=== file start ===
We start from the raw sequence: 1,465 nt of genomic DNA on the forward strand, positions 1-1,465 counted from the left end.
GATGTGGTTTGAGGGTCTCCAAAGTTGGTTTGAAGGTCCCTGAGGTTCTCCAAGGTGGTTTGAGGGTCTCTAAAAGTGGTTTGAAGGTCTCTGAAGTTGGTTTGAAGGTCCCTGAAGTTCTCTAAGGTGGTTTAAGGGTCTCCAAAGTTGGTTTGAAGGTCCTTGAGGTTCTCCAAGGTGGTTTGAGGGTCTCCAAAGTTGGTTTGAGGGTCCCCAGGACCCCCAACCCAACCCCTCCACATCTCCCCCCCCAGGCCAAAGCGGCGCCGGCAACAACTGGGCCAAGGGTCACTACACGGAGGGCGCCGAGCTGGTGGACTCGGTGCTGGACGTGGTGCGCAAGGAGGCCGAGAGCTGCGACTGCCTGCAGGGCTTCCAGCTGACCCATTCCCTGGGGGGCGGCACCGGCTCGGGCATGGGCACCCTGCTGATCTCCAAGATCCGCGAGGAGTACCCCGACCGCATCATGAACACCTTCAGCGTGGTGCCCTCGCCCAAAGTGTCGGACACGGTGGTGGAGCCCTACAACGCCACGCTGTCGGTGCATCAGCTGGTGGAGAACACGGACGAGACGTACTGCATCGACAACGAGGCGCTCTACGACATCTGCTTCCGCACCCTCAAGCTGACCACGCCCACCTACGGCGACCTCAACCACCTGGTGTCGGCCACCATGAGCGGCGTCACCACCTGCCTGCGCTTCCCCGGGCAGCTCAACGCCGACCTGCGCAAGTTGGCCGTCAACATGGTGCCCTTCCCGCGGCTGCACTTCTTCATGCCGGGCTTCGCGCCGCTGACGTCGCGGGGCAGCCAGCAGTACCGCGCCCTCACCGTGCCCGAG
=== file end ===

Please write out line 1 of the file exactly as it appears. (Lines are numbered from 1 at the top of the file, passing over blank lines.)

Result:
We start from the raw sequence: 1,465 nt of genomic DNA on the forward strand, positions 1-1,465 counted from the left end.